Clergy evaluation committees and why they are a bad idea

multiple fingers pointing blame at man

Every relationship needs thoughtful reflection and mutual careful feedback, and the relationship between a clergy person and a congregation is no different from any other in this respect. But stand-alone committees formed only for the purpose of evaluating clergy are a bad idea. I call such a committee a posse, by analogy with those hastily gathered bands of citizens that helped the sheriff look for the fleeing miscreants in old Westerns.

Most clergy have existing structures within which mutual conversation and evaluation can take place. They may be parish councils, diaconates, elders, vestries, consistories, or whatever depending on one’s denomination and its polity. The one thing that separates these from the clergy evaluation committee is that they have other work they do, and collaborate with the clergy person in doing it. Around that work mutual trust is formed, and so the evaluative function is just one of many and not the sole focus of the committee.

I have written elsewhere about the commodification of ministry, and the poor models for ministry that come more and more out of the corporate world with little theological undergirding or even much thought.

It is true that the relationship between the ordained leader of a congregation and that congregation partakes of some of the same dynamics as a business relationship, accountability, transparency, trust, but at its best is more like a marriage than a job. As in a marriage there is an “us-ness” about the enterprise, the old word is covenant, and the relationship is characterized by mutuality, forgiveness, affection, and grace. You don’t work for each other but with each other.

So the clergy evaluation committee, the posse, invites trouble because it has no other function than to criticize the clergy person, and, as we all know, an “idle mind is the Devil’s playground.”

If there is nothing for them to do things will find them. In any congregation there are disgruntled people, and a constant stream of criticism is corrosive to clergy morale and not helpful in assessing what is really going on in the congregation. Thus begins what I call “death by a thousand cuts.” The posse is a bad model. It just is.

By way of illustration, try setting up an evaluation committee for your spouse and let me know how that works out for you.

A better model is to let the appropriate body, which shouldn’t be too big, have regular mutual conversations about what each party needs more or less of to make the congregation and its leader flourish. Then the focus is off real and imagined wrongs and shortcomings, and on the task of assessing the mission and ministry of the congregation.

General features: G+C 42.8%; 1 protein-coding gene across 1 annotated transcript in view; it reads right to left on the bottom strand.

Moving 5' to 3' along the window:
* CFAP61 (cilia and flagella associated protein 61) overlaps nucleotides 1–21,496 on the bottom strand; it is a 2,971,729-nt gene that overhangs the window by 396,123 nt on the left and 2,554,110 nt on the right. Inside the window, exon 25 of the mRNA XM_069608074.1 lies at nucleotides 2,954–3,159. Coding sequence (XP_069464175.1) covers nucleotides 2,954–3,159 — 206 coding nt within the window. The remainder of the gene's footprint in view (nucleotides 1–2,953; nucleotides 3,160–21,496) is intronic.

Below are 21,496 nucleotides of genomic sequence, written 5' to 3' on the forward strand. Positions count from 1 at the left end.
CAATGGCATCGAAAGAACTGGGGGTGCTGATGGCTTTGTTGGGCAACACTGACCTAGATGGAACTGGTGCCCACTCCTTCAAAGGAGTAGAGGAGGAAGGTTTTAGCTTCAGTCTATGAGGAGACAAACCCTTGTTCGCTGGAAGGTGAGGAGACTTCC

The very worst model is when the posse gets formed to address “a crisis” with the clergy person. This is usually the beginning of the end of the relationship, and often signals that they want you gone, but are too ashamed of their part in the dysfunction to tell you the truth. The signs of this are demands for micro-bookkeeping, and regular “progress” reports. It is akin to getting to the marriage counselor so late that the only task left is amicable divorce.

If you see this beginning to happen to you, a new committee forming to “help” you, please protest right away and find a better model. Because (Floyd’s axiom): Once the posse gets formed, you will never outrun them.

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6 thoughts on “Clergy evaluation committees and why they are a bad idea

  1. Quite right. It’s the congregational version of “Internal Affairs,” whose job is to remain separate from and critical of the people doing the work on the ground. That skepticism is so that corruption can be caught by those who are ideally not complicit in it. It’s a form of self-policing, not cooperative evaluation. And as long as they have objective standards that are public and reasonable, and processes that are accountably transparent, and know how to keep personal conflict out of doing their jobs, one could hypothetically get along with such a body. That entails the congregation having an ethics code. But it’s a wholly separate function from ministry evaluation!

  2. Yes, Matt. And Internal Affairs is peer review, which the pastor/parish relationship certainly is not. What about an ethics code for congregations? A good idea. Pastors have them.

  3. “*By way of illustration, try setting up an evaluation committee for your spouse and let me know how that works out for you.*”

    Very good illustration -It made me completely understand your point…and it made me chuckle too!

    The problem with a (Catholic) parish council, is that it is just an ‘advisory.’ The Pastor still has complete decision making authority. He can ‘veto’ even unanimous advice of the council, and often does. Are there church organizations that have a more democratic administrative system?

  4. Kevin. Protestant congregations tend to have very active and democratic administrative councils, sometimes to the point of being ponderous for decision-making. But these things vary greatly across congregations and denominations. Thanks for your comment.

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